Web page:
The word for 4 starts with something like q in many languages, but with something like 5 in Germanic languages, another split.

    My guess is that the similarity of Irish and French reflects common Indo-European heritage, as the numbers are similar in all Indo-European languages I know, including not just Romance and Germanic but also Slavic.

    • telescoper Says:

      My point is that’s not what happens in Irish. If you want to specificy the number three you say “a trí” if you want to say, e.g., three boats you don’t just stick a “trí” in front of the plural word for boats. In fact you say “trí bhád” which involves using the singular word for boat “bád” but mutating the initial consonant to indicate its grammatical position. It’s a bit like “three of boat”. The number is not simply used as an adjective in such a case.

      • OK. Irish is a language I gave up on after the first two pages, and that was 40 years ago, so I don‘t completely follow you. Certainly in German there are contexts where one would use the article with a number where one wouldn‘t in English.

        Of course, when to use articles is a more general topic. In English, professions have an indefinite article—I’m a scientist—whereas in German they don’t—-ich bin Wissenschaftler. On the other hand, abstract nouns don’t in English—-should one fear death?—-whereas they do in German—-sollte man Angst for dem Tode haben?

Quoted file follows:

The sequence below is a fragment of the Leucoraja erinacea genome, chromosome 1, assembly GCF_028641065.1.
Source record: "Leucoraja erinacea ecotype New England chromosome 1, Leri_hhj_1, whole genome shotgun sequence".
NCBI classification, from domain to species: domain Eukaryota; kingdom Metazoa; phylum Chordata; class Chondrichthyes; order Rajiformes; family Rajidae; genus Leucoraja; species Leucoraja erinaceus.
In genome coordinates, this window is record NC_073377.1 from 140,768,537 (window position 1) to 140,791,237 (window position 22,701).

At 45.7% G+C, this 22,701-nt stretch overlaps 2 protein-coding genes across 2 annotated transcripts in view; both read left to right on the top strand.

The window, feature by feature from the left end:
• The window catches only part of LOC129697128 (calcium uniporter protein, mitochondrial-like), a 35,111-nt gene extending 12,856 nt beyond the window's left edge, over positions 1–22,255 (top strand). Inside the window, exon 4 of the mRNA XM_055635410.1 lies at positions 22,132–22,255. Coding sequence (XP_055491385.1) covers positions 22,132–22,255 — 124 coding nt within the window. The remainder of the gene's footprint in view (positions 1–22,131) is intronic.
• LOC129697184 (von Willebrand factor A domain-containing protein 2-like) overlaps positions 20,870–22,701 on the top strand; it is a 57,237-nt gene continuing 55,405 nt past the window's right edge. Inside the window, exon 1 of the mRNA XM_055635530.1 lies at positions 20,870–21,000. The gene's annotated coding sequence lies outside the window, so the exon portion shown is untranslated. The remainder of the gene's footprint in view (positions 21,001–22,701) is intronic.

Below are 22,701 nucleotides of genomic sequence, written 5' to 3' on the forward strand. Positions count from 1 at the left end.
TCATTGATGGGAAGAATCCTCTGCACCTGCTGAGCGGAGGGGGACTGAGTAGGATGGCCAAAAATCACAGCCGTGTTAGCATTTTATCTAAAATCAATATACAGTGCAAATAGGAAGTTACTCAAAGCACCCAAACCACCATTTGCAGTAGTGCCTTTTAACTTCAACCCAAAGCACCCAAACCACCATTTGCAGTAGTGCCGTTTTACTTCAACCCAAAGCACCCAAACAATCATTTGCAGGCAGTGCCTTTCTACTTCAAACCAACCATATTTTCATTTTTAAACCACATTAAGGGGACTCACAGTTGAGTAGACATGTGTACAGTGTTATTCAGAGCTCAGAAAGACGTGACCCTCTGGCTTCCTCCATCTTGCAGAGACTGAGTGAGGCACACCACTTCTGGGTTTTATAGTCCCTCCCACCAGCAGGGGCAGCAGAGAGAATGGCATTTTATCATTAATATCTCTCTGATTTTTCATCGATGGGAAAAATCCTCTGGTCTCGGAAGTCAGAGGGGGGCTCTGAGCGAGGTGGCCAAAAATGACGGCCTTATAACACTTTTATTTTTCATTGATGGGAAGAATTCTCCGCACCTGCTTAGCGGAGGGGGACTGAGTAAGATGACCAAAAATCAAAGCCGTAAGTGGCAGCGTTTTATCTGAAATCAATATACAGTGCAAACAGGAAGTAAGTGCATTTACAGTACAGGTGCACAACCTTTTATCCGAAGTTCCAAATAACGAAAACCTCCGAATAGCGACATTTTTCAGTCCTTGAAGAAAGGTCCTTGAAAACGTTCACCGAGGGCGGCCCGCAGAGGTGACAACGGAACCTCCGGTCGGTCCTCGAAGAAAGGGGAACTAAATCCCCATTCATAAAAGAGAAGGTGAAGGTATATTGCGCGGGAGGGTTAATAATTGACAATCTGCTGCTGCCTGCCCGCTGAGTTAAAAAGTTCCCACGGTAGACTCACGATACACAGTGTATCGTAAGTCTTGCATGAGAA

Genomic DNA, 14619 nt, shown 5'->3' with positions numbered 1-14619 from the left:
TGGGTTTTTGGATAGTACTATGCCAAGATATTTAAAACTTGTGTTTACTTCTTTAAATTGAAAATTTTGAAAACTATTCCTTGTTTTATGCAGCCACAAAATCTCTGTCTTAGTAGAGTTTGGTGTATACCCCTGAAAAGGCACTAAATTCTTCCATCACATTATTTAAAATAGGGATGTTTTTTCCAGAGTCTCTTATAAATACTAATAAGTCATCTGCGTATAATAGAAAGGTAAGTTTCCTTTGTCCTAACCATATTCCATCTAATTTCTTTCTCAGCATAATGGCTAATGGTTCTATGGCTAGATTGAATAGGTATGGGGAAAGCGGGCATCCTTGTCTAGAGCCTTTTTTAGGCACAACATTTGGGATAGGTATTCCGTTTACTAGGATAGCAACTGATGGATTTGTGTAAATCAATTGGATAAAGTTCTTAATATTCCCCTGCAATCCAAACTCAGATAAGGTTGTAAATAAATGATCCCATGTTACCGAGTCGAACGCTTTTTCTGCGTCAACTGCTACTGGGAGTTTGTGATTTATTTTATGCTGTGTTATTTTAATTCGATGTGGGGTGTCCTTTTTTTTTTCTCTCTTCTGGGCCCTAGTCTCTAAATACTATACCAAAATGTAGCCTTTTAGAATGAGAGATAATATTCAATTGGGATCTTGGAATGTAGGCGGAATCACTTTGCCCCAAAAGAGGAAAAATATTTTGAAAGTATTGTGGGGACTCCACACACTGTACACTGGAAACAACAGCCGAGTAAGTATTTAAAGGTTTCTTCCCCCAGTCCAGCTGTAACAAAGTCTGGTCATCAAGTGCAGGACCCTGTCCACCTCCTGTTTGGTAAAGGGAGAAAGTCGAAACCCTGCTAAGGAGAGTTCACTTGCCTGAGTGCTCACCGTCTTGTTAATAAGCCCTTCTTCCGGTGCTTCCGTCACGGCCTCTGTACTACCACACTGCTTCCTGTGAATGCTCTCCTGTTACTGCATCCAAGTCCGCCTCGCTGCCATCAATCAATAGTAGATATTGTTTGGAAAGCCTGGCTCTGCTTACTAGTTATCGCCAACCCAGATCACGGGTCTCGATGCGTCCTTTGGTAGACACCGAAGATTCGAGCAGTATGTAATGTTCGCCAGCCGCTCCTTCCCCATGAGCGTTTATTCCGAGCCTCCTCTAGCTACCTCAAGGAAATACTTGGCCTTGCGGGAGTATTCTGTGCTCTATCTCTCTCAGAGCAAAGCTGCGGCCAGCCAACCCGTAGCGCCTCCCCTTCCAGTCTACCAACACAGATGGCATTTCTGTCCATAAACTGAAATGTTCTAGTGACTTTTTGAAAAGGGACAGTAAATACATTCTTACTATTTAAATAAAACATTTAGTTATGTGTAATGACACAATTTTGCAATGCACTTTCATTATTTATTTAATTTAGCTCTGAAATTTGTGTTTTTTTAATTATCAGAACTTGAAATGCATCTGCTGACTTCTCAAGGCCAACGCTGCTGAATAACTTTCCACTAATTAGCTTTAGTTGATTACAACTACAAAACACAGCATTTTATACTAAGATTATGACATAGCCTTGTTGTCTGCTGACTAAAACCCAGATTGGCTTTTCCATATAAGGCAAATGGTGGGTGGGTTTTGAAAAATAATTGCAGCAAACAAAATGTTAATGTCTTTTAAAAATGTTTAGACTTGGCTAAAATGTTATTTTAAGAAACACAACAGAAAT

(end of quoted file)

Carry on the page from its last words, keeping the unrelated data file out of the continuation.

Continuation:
The above is related to the famous Kennedy quote: Ich bin ein Berliner. Normally one leaves out the article when the word refers to an inhabitant: ich bin Hamburger, ich bin Frankfurter, ich bin Wiener, ich bin Würzburger, ich bin Stuttgarter, ich bin Kieler, etc. Yes, a Berliner is something similar to a donut, but that word is not used in Berlin itself for that. Also, in the context in which he said it, when it was clear that he didn’t mean it literally but it was an act of solidarity, even a native speaker of German would probably have used the article in such a case.

      • telescoper Says:

        The particle “a” is not an article: “a haon” does not mean “the one”. A particle is basically a word that doesn’t fit into the most common categories of words. The same particle is used in Irish to introduce the vocative case where it is identical to the archaic English form “O” found in old verses.

      • I must mind my p‘s (and q‘s).

    • telescoper Says:

      It seems to me that the English “four” and German “vier” and equivalents in other Germanic languages are a bit anomalous in this context.

  3. Darach Watson Says:

    Perhaps you can take over some of the Raidió na Gaeltachta interviews for me soon, a Pheadair a chroí!

  4. The number system (in full detail) is probably one of the more complex areas of the language, as all the dialects diverged in various ways retaining different elements of the Classical grammar.

    If you find it interesting the “a” is the same as the feminine possessive. So “a trí” originally meant “her three”. That’s not how it would be intuitively understand by a native speaker today, but it’s the idiom it grew out of in the early Medieval period.